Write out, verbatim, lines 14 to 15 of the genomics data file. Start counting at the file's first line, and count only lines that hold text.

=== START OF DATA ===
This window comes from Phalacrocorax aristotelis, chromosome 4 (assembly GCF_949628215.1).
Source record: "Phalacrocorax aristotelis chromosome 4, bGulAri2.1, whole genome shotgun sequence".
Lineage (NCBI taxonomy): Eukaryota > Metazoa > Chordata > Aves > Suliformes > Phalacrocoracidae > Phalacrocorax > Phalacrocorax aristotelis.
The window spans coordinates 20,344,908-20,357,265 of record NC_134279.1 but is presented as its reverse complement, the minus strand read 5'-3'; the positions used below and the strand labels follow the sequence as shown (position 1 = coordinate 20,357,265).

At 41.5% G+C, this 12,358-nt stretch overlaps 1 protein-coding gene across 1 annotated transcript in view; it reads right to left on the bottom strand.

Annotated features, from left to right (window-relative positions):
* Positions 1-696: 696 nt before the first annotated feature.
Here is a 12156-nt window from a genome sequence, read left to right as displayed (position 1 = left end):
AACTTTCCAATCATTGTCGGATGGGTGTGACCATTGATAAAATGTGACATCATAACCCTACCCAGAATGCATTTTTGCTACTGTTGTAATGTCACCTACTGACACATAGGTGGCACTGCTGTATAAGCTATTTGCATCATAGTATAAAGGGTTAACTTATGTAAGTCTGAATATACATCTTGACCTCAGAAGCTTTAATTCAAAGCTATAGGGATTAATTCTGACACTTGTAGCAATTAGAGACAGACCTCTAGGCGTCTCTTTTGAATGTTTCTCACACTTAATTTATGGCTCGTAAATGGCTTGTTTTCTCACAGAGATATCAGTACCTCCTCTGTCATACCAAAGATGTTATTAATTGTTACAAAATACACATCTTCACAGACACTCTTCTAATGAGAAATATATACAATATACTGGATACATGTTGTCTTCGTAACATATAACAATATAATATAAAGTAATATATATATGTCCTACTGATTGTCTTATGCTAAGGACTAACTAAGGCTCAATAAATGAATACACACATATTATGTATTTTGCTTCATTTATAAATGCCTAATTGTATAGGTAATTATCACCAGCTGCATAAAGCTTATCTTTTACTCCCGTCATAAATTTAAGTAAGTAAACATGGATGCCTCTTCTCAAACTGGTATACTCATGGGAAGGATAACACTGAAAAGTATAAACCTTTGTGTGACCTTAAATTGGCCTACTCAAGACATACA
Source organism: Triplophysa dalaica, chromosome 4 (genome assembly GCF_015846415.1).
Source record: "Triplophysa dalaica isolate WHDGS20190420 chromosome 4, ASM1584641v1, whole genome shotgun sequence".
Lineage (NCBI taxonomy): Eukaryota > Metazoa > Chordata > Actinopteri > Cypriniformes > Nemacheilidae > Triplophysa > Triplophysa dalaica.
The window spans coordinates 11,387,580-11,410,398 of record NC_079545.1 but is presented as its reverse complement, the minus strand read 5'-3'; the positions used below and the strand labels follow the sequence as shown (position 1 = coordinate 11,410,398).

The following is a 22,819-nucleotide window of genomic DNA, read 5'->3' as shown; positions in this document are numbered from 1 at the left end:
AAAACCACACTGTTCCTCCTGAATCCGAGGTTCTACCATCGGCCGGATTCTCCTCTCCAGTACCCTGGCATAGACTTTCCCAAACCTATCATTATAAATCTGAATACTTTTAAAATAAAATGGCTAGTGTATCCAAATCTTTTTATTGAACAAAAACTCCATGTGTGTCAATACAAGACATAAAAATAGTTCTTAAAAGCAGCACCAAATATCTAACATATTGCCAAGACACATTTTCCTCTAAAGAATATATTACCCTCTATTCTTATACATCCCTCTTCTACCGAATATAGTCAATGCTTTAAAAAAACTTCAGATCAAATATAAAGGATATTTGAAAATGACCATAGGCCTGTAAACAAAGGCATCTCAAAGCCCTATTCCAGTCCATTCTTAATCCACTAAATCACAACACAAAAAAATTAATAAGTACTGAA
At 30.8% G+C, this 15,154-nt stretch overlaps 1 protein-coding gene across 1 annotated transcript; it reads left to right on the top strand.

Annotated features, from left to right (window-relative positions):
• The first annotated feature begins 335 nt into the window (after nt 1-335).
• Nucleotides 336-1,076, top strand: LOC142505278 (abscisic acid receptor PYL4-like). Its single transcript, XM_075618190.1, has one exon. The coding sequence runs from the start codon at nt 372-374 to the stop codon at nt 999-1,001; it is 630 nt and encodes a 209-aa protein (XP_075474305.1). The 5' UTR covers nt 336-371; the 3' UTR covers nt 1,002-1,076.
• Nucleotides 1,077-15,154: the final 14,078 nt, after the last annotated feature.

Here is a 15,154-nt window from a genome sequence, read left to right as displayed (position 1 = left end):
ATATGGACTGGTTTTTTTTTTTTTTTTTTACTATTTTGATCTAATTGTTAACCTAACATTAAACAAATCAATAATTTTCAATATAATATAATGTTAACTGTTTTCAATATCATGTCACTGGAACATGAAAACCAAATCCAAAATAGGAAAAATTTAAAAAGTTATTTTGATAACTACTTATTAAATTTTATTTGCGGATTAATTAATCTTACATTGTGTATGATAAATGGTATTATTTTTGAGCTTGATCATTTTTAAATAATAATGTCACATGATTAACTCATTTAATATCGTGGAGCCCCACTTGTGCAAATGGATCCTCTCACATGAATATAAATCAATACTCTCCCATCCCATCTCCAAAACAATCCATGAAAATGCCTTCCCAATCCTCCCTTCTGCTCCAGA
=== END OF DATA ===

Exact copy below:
The following is a 22,819-nucleotide window of genomic DNA, read 5'->3' as shown; positions in this document are numbered from 1 at the left end:
AAAACCACACTGTTCCTCCTGAATCCGAGGTTCTACCATCGGCCGGATTCTCCTCTCCAGTACCCTGGCATAGACTTTCCCAAACCTATCATTATAAATCTGAATACTTTTAAAATAAAATGGCTAGTGTATCCAAATCTTTTTATTGAACAAAAACTCCATGTGTGTCAATACAAGACATAAAAATAGTTCTTAAAAGCAGCACCAAATATCTAACATATTGCCAAGACACATTTTCCTCTAAAGAATATATTACCCTCTATTCTTATACATCCCTCTTCTACCGAATATAGTCAATGCTTTAAAAAAACTTCAGATCAAATATAAAGGATATTTGAAAATGACCATAGGCCTGTAAACAAAGGCATCTCAAAGCCCTATTCCAGTCCATTCTTAATCCACTAAATCACAACACAAAAAAATTAATAAGTACTGAA